CenturyLink Stock is Junk

CenturyLink (NYSE: CTL) is a horrible company, and its stock is junk. Nothing is going to change that not even the November 1, 2017, acquisition of; or merger with, the fiber-optic operator Level 3.

I have been inflicted with CenturyLink phone and internet service for years and it is terrible. The internet is often as slow as molasses; and sometimes cuts off for no reason, while the phone line sometimes provides audio quality comparable to that from a factory model AM radio in a 1973 Dodge Dart. Worst of all, the customer service absolutely stinks.

Several months back CenturyLink called me saying there was a problem with my bill and put me on hold. They kept me on hold for about 30 minutes then hung up. I called back, and the guy I talked to was unable to learn why they had called me in the first place.

Then there is the difficulty paying the CenturyLink bill, it takes the company several days to realize they have received your instant electronic payment. One time I tried to save money by sending in a direct payment from my bank account. Big mistake, the company would not accept a draft from my bank.

Since then I pay with my debit card, a “privilege” for which CenturyLink charges me a fee of $3. I pay the extra $3 bucks but that’s the only way I can be sure CenturyLink actually received my payment.

Some of you are undoubtedly wondering why I put up with CenturyLink’s horrendous service. I live in a small town and there is no other internet or landline provider here. You either get CenturyLink or “satellite internet” which is worse. If another provider would come to town, I’d switch in a heartbeat.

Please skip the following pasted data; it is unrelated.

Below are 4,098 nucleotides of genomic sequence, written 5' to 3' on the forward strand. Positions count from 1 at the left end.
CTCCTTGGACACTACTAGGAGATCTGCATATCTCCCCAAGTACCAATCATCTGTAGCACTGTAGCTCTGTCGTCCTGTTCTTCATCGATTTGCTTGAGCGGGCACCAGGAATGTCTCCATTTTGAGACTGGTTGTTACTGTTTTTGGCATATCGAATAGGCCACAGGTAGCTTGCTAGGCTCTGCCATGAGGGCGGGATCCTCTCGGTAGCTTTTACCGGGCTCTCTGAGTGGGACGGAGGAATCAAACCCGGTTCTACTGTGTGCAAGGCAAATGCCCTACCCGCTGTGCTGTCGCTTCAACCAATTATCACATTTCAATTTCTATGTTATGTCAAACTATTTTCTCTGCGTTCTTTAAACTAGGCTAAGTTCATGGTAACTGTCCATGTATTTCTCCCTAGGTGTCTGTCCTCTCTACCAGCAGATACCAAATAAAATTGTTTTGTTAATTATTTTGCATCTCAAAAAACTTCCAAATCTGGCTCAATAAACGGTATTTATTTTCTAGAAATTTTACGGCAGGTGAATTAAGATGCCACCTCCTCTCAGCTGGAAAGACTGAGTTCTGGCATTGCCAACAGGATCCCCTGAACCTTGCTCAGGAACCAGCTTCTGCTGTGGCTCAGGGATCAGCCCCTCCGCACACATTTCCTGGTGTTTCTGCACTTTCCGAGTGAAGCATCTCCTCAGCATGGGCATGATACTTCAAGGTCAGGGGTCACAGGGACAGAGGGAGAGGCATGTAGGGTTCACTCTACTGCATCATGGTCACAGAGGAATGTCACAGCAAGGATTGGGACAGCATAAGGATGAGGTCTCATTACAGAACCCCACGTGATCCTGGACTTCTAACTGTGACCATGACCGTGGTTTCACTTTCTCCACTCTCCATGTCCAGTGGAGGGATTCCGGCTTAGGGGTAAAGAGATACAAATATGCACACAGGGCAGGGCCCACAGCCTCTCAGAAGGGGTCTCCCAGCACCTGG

Is CenturyLink Making Money

Given my experiences with the company, my expectations for CenturyLink’s stock were low. Guess what, CenturyLink lived down to those expectations.

CenturyLink reported a net income of $92 million, an operating income of $487 million, and $139 million in earnings before tax on September 30, 3017. That “income” came from revenues of $4.034 billion.

Worst of all those revenues dropped by 7.94% during the third quarter of 2017, Stockrow reported. CenturyLink should be generating a lot of income because it is a phone company, it has a captive customer, yet its’ revenues are falling because of the horrendous customer service.

CenturyLink running some cash through its till; the company reported an operating cash flow $958 million and a free cash flow of $208 million in September 2017. Those cash flows have been growing slightly, the operating cash flow was $911 million and the free cash flow was $176 million in September 2016.

Does CenturyLink prove that Warren Buffett is wrong about the Idiot Nephew?

The cash flow might explain some of the problems at CenturyLink, the company is taking in just enough cash to pay the bills and finance a large salary for executives. It might also disprove a popular notion of Warren Buffett’s to invest businesses that are so simple to operate somebody’s idiot nephew can run them.